Scientists create headless cat robot for use in search and rescue missions

cheetah-cub robot biorobThough it lacks a head, fur, whiskers and a miaow-ing sound, the ‘cheetah-cub robot’, developed by researchers at the École Polytechnique Fédérale de Lausanne (EPFL) in Switzerland, has unmistakably been modeled on a cat. The name’s a bit of a giveaway, too.

The aim of the ongoing project, which is being run by EPFL’s Biorobotics Laboratory (Biorob), is to build a robot which is small, light and fast, with researchers turning to the animal kingdom for inspiration.

The Biorob team hopes its work will encourage further research in the field of biomechanics. The technology, designed to give robots speed, agility and stability, could be used to build similar machines for search and rescue missions.

Speedy

“The sum of morphology and control enables us to run this robot very fast, up to 1.4 meters per second (3.1 mph), which is about seven body lengths per second,” Biorob’s Alexander Sproewitz said.

That’s pretty fast, though admittedly sounds rather sluggish when compared to the Usain Bolt of the robot world, the 29-mph Cheetah – another cat-inspired creation – built by Massachusetts-based robot specialist Boston Dynamics. Engineers working on the Cheetah believe it has the potential to reach speeds of 40 mph.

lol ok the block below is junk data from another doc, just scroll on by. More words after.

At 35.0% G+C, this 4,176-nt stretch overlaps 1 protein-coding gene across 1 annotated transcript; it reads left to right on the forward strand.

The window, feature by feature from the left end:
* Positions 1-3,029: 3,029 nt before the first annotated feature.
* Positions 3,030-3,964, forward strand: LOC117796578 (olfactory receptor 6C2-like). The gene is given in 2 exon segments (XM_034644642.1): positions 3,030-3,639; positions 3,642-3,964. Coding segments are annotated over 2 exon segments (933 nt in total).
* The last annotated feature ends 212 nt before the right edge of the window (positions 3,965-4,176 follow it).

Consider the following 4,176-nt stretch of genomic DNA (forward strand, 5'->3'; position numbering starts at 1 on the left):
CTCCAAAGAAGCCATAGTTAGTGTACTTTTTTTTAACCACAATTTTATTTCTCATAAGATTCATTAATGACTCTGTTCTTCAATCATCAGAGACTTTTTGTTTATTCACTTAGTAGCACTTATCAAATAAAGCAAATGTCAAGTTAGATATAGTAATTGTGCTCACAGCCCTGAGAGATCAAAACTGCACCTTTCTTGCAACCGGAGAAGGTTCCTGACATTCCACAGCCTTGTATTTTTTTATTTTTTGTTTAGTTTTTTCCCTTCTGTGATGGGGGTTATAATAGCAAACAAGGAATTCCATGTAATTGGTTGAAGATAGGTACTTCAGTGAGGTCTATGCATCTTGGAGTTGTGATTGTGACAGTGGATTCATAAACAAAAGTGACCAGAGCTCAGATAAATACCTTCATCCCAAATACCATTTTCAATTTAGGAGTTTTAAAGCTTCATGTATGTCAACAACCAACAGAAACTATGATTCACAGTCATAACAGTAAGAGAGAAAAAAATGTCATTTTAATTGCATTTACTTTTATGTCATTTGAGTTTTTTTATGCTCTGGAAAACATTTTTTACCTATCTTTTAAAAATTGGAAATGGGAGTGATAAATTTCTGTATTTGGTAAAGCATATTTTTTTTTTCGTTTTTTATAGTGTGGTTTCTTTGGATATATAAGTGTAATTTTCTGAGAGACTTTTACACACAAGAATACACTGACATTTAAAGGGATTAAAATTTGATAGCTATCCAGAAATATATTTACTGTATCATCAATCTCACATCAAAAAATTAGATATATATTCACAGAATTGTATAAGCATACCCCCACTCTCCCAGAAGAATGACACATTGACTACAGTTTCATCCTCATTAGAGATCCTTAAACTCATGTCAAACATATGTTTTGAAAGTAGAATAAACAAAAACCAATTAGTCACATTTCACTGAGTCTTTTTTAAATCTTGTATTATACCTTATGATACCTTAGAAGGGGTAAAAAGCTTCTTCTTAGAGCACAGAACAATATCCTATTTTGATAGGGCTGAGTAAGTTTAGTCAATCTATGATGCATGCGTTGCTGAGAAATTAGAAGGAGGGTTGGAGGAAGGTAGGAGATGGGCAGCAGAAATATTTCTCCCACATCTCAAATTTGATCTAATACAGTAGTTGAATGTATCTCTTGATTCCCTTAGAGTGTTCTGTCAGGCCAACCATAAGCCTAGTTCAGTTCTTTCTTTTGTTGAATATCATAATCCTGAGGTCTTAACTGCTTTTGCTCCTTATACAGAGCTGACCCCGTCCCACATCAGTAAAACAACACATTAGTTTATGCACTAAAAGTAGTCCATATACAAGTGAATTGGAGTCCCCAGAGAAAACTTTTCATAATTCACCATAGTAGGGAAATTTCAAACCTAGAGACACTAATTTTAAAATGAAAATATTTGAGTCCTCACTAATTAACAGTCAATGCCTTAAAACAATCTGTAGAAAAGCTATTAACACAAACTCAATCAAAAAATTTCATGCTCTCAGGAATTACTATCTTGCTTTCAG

biorob robot

EPFL says its smaller creation is “based on the meticulous observation and faithful reproduction of the feline leg.” Each of the cheetah-cub robot’s legs is made up of three segments, with power generated by springs and actuators instead of muscles.

“This morphology gives the robot the mechanical properties from which cats benefit, that’s to say a marked running ability and elasticity in the right spots, to ensure stability,” Sproewitz explained. “The robot is thus naturally more autonomous.”

Biorob director Auke Ijspeert said the long-term goal of the cheetah-cub robot is “to develop fast, agile, ground-hugging machines for use in exploration, for example for search and rescue in natural disaster situations.”

You can check out its cat-like movement in the video below.

[via engadget]

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